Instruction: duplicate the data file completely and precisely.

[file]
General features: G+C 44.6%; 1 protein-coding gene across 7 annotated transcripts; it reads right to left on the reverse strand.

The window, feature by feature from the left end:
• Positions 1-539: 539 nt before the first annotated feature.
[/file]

General features: G+C 44.6%; 1 protein-coding gene across 7 annotated transcripts; it reads right to left on the reverse strand.

The window, feature by feature from the left end:
• Positions 1-539: 539 nt before the first annotated feature.